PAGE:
HMP Gartree
HMP Gartree

HMP Gartree worked effectively to reduce the risk of prisoners reoffending, but needed to provide more work, training and education places, said Nick Hardwick, Chief Inspector of Prisons. Today he published the report of an unannounced inspection of the training prison in Leicestershire.

HMP Gartree holds men convicted of serious offences who are serving long sentences. Its task is to help the men it holds to make progress in the long process of reducing their risks before eventual release. At its last inspection in 2010, inspectors found it was steadily improving. This more recent inspection found that improvement was continuing. The prison was mostly a safe and decent place and the work to reduce the risk that men would reoffend was good. The exception was in the amount of work, training and education the prison was providing, which was much too low for a training prison and threatened to undermine progress in other areas.

Inspectors were pleased to find that:

most prisoners said they felt safe at Gartree, which was a real achievement;
the number of assaults was low;
despite two self-inflicted deaths since the last inspection, there was a relatively low number of self-harm incidents;
the quality of some of the education and training on offer was good with high qualification success rates;
very good relationships between staff and prisoners ensured that the atmosphere remained stable and calm;
work to reduce the risk of reoffending was underpinned by good relationships and was better than inspectors normally see;
the environment was clean and well maintained;
rehabilitation activities correctly focused on work to address the risk that men might reoffend, there was a good evidence-based approach, and more men than at similar prisons said they had done something to reduce the risk they would reoffend; and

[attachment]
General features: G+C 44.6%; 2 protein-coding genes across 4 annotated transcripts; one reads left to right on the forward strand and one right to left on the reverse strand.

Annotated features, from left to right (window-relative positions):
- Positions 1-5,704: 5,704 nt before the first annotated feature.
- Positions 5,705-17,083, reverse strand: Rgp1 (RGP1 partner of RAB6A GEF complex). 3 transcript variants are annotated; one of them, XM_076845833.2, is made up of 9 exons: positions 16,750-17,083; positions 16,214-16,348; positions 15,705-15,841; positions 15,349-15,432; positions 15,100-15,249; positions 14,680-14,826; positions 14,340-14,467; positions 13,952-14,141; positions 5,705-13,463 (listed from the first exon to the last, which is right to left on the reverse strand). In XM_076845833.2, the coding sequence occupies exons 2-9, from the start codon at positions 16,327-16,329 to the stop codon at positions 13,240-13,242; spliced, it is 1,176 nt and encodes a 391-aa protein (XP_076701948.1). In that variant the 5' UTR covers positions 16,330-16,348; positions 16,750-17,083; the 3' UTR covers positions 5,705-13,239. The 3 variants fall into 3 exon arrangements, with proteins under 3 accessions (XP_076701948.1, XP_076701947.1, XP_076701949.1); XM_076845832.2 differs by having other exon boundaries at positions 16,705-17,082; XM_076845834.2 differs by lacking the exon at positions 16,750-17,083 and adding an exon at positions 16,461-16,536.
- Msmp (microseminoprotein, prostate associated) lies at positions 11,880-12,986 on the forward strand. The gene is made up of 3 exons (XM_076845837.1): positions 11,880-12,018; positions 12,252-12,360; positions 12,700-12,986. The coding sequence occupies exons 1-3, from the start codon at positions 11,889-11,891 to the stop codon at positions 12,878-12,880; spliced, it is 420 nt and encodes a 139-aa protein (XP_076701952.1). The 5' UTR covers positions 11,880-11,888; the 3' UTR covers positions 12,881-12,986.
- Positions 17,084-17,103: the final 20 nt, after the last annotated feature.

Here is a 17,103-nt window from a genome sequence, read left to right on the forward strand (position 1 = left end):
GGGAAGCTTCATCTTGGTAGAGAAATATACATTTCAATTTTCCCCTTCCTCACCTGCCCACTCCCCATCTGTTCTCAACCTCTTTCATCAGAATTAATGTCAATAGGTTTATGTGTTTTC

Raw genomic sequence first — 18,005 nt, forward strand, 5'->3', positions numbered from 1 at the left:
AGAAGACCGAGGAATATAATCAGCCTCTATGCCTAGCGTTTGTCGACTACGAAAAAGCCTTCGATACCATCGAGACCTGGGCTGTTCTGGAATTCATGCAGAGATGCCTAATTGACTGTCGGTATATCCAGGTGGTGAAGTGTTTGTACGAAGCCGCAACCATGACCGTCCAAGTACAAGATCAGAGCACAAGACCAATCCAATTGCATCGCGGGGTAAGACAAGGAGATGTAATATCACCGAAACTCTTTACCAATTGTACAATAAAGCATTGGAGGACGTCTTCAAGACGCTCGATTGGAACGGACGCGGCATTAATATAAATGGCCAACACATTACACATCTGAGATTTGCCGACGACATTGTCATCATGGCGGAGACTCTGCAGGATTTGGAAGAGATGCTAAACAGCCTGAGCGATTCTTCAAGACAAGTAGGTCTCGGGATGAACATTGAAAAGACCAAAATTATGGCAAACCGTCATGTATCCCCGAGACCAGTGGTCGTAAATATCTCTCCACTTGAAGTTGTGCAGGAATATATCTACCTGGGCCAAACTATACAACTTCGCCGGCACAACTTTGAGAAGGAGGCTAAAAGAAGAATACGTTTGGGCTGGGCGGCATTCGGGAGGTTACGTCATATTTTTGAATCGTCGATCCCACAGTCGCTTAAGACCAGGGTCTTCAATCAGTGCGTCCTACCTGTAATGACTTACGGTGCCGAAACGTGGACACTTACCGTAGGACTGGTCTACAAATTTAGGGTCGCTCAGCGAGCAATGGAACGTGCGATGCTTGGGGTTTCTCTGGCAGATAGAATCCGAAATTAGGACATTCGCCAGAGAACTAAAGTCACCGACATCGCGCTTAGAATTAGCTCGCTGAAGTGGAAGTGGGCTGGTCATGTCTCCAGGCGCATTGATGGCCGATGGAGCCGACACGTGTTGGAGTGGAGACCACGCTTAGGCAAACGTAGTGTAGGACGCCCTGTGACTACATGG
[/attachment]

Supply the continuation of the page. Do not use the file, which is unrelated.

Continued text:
Gartree was running some impressive and innovative offending behaviour programmes.

However, inspectors were concerned to find that:

there were insufficient activity places for the population and the prison did not make the best use of the places it had;
some of the contract workshops did not have sufficient work to keep prisoners fully occupied;
the range of education on offer was too narrow, though managers had recognised that they needed to improve this and plans were in place;
the new incentives and earned privileges scheme (IEP) had been introduced and prisoners complained, with justification, that they had lost their ‘enhanced’ status because there were not enough formal opportunities available in which they were now required to demonstrate their positive behaviour; and
there were many accounts from prisoners about the availability of drugs and ‘hooch’ (illicitly brewed alcohol).

Nick Hardwick said:

“In many ways, the men held at Gartree and the wider community into which they will eventually be released are served well. The prison is safe, decent and works effectively and innovatively to help men reduce the risk that they will reoffend. However, there is still room for improvement. Some processes need to be tightened up and the prison needs to do more to reduce the risks of the too easily available drugs and alcohol. Above all, Gartree must ensure there is enough good quality activity available to provide all the men it holds with purpose, structure and the possibility of progress.”

Michael Spurr, Chief Executive Officer of the National Offender Management Service, said:

“This is a positive report, which shows real progress being made at Gartree in providing both a safe environment and strong rehabilitation programmes for the prisoners it holds.

“The Governor and his staff are working to address areas where further improvements can be made, particularly in education and purposeful activity.”

A copy of the full report can be found on the HM Inspectorate of Prisons website from 2 July 2014 at